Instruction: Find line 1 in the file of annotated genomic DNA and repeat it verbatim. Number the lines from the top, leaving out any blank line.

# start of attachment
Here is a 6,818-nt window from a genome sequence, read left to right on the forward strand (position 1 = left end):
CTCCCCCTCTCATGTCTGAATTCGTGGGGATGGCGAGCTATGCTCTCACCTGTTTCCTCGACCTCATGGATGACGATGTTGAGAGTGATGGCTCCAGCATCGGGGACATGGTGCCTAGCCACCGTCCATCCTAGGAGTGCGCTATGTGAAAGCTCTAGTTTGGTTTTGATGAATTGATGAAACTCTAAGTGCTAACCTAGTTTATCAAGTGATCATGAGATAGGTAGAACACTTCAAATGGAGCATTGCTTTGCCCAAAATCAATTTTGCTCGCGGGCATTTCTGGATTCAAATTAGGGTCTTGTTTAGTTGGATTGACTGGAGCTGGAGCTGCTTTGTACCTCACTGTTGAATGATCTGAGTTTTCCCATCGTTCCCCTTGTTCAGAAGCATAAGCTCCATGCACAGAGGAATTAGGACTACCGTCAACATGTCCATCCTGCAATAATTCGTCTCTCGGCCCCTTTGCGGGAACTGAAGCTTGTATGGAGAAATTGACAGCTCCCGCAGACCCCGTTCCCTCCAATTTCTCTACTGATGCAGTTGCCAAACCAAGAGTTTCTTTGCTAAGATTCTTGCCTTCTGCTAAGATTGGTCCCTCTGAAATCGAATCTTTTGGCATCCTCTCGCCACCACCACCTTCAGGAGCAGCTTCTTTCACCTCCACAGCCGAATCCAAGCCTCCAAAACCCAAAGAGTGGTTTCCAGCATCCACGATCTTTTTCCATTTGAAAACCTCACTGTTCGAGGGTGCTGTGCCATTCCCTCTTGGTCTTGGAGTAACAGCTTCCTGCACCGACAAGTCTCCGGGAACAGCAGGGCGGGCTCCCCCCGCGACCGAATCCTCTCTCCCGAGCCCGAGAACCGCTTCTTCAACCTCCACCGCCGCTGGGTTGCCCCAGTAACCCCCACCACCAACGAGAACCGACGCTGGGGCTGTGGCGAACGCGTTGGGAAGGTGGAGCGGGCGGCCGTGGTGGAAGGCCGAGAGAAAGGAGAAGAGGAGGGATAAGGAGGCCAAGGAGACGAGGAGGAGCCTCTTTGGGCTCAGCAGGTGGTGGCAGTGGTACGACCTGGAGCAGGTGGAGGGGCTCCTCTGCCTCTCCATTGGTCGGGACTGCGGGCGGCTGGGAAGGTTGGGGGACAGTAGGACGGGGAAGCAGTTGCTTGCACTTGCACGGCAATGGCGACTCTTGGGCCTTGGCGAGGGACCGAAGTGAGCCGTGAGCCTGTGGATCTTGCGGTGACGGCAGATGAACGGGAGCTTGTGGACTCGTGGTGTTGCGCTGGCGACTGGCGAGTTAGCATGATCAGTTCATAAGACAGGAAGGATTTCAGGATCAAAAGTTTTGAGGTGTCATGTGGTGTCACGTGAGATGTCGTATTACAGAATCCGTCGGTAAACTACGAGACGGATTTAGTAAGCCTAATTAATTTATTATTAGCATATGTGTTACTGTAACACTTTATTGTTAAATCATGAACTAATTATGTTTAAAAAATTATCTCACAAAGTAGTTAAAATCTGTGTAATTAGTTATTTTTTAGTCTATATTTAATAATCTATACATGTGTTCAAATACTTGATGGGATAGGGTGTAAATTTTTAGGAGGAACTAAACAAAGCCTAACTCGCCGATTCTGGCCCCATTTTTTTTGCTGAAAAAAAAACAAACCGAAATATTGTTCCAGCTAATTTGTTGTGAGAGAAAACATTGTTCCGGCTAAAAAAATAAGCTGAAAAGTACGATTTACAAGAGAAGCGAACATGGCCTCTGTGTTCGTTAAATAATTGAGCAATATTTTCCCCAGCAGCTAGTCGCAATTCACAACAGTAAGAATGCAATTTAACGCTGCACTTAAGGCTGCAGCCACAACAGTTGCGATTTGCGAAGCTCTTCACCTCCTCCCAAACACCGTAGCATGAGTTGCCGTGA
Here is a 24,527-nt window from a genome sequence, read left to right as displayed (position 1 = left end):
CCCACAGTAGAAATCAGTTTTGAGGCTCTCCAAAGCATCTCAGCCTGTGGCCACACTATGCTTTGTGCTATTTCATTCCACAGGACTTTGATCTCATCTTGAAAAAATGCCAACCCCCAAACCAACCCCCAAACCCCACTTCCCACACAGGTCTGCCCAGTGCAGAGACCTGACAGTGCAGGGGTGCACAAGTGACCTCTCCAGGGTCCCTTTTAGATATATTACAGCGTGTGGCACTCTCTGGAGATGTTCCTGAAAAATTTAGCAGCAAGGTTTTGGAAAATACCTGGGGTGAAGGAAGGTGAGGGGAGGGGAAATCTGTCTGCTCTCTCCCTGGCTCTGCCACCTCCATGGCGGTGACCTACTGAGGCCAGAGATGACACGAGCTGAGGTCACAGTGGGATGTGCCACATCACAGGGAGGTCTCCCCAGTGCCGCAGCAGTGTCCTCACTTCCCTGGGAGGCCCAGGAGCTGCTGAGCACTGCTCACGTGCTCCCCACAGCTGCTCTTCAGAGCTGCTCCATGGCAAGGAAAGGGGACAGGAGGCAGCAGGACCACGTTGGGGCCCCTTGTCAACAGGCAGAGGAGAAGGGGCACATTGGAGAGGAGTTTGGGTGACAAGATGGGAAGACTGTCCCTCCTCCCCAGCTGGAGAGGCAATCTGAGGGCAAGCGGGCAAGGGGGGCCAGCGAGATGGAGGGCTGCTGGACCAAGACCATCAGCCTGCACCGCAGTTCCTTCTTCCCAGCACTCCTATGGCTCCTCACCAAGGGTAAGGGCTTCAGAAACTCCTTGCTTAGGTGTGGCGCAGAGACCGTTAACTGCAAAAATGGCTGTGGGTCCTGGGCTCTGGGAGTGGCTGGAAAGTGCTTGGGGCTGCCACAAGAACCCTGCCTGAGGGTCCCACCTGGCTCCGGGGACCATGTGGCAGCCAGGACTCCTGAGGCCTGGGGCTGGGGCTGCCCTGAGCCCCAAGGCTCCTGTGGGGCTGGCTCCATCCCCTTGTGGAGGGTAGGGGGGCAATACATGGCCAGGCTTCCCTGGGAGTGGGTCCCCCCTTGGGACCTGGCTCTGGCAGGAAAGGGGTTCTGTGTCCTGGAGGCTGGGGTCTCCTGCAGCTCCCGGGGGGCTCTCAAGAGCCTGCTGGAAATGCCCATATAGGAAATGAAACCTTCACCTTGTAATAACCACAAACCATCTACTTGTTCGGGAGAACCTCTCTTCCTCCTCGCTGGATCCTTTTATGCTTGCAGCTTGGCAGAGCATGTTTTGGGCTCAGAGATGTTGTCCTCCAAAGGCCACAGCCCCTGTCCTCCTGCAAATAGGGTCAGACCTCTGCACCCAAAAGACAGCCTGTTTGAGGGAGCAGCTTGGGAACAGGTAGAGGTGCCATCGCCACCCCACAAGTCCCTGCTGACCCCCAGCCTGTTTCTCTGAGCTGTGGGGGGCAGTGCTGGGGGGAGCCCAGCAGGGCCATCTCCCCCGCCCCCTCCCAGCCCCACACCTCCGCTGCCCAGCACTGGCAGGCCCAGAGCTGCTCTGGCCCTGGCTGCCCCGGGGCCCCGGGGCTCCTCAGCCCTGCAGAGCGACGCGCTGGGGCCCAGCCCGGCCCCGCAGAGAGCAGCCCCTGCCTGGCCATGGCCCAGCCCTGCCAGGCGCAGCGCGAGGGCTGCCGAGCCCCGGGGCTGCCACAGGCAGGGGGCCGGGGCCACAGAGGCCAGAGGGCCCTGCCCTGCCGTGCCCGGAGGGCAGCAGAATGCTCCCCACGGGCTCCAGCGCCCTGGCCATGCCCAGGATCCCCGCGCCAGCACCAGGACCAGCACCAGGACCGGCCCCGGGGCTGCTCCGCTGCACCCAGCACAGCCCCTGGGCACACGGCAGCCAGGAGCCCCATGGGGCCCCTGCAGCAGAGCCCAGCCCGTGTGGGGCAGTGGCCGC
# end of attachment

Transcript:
Here is a 6,818-nt window from a genome sequence, read left to right on the forward strand (position 1 = left end):